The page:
Australian industry gets A$17 bln in govt protection - report
CANBERRA, June 12
CANBERRA, June 12 (Reuters) - Australian industries received more than A$17 billion ($16.05 billion) in government protection in the previous fiscal year, including tax breaks, tariffs and handouts, with hard-pressed car builders and manufacturers the biggest beneficiaries, a new report shows.
As the government considers more support for car builders after Ford Motor Co announced it would close two Australian auto plants due to a strong currency and local costs, the report about government support said the auto industry received A$1.1 billion in assistance in the year that ended June 30, 2012.
Net assistance for all industry that year amounted to an estimated A$10.5 billion, said the report prepared by the independent Productivity Commission, the government's main advisory body on competition issues.
Australia's government is a strong supporter of free trade and low tariff barriers, and is often critical of support for agriculture given by export competitors including the United States and Japan.
But the report, released on Wednesday, said primary producers in Australia received almost A$1.6 billion in combined assistance last fiscal year, including A$891 million in taxpayer support and A$548 million in tax concessions.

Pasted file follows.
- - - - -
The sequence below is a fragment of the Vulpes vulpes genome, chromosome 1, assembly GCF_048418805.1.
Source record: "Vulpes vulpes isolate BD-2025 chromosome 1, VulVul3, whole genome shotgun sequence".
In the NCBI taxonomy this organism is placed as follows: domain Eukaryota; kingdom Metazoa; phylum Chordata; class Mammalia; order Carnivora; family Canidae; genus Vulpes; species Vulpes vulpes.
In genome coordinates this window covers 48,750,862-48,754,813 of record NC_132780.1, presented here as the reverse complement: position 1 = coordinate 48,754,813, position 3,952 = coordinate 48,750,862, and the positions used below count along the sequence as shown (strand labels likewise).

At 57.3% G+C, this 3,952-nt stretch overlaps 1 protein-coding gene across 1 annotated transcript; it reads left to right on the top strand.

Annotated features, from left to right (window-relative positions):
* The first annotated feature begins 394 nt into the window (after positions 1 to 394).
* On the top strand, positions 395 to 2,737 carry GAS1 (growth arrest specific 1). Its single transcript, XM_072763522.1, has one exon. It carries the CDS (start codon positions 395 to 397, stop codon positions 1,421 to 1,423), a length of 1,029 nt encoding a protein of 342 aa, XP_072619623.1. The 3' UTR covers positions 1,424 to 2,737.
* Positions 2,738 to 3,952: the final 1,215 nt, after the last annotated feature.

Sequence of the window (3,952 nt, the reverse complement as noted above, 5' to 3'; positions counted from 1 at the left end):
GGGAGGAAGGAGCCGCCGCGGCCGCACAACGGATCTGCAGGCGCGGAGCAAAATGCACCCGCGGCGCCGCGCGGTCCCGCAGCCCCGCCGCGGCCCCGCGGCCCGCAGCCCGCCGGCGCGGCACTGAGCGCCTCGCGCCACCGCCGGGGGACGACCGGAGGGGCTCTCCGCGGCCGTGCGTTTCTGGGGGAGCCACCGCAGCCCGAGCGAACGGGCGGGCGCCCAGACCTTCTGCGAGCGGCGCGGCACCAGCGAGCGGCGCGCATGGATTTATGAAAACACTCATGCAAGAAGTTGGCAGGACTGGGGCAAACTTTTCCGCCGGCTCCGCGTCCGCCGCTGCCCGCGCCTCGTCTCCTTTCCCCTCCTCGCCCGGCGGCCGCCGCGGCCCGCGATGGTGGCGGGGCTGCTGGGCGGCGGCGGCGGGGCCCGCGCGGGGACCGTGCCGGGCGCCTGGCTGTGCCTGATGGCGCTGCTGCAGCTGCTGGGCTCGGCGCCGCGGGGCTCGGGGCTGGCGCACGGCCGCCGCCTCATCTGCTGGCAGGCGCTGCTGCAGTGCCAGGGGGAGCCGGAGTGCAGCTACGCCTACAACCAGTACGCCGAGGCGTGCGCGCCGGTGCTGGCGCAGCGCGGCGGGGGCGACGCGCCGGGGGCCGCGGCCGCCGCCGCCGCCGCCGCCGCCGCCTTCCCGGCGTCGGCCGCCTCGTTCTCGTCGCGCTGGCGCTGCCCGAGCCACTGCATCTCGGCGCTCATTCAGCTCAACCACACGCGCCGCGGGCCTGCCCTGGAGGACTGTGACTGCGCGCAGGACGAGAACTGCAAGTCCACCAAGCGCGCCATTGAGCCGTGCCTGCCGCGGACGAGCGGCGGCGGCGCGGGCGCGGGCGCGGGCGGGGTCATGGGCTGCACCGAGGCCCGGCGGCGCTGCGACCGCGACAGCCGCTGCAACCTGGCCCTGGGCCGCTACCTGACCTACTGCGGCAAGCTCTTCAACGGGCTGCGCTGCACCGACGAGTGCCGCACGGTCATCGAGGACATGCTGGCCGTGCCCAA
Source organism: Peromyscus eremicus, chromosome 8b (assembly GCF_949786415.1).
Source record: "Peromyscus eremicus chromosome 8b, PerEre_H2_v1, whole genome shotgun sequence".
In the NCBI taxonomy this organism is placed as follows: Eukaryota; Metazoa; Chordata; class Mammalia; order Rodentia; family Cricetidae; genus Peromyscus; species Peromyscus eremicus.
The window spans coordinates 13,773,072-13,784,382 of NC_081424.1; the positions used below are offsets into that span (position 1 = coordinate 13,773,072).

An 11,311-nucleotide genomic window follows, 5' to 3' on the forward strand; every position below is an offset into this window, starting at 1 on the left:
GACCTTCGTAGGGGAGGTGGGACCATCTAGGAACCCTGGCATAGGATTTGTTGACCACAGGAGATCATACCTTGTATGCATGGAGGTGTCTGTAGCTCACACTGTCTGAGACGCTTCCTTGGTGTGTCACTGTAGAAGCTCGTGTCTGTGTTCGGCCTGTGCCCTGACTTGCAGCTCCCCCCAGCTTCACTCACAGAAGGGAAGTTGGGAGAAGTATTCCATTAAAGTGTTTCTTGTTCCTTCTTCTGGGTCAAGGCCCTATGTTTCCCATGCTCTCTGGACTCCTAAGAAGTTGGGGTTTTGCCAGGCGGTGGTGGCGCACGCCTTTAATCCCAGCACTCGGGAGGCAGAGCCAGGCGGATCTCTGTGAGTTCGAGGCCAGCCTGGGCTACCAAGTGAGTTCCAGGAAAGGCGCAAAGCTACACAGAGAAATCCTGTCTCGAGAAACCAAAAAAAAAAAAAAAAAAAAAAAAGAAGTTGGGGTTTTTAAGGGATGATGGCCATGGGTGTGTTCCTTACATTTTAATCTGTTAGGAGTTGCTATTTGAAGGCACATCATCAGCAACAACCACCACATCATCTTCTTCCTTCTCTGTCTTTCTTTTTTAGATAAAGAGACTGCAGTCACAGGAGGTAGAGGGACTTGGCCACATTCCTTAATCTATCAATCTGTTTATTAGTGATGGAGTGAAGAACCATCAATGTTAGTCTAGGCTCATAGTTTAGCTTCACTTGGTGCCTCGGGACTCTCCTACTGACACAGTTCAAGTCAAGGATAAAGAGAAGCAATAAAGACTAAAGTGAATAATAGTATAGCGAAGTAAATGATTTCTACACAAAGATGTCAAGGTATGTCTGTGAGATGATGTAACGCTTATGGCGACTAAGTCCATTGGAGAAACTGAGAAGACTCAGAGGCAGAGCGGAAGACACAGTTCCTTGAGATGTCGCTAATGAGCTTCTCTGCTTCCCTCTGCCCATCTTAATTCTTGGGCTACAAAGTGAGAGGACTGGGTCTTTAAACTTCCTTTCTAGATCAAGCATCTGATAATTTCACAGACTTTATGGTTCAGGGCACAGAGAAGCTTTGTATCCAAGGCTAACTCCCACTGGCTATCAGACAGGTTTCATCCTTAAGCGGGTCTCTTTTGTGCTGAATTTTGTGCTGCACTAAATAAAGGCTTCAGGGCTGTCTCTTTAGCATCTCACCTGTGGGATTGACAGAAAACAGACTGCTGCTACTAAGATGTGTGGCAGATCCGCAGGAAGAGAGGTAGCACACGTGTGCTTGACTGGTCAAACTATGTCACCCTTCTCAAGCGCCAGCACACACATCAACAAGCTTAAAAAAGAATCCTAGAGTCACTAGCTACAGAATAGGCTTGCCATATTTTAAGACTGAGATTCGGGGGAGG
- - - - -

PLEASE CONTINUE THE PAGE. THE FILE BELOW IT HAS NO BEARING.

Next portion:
"The effective rate of assistance for manufacturing is around 4 percent and 3 percent for agriculture," the commission said.
The biggest individual recipient sectors in primary production were beef, sheep and grain growers, who received combined assistance worth A$550 million, it added.
The country's powerful resource sector, which is only just coming down from a record mining export boom, received support worth A$492 million, including A$400 million in budget support, even though tariff support was wound back.
The biggest sector to benefit was manufacturing, which received more than A$7.3 billion in support, including almost A$1.4 billion in public funding from the budget, A$362 million in tax concessions and A$5.6 billion in net tariff support.
The country's powerful coal, petroleum and chemical industries received assistance worth A$926 million, outstripped only by the food, tobacco and beverages sectors.
While Toyota Motor Corp this week said it was committed to continued manufacture in Australia, the commission report found effective assistance rates for car manufacturers and automotive parts suppliers of around 9 percent.
Also well above average was support granted to textiles and footwear manufacturers - also hit hard by overseas competition and high local costs - with effective assistance worth 7 percent.
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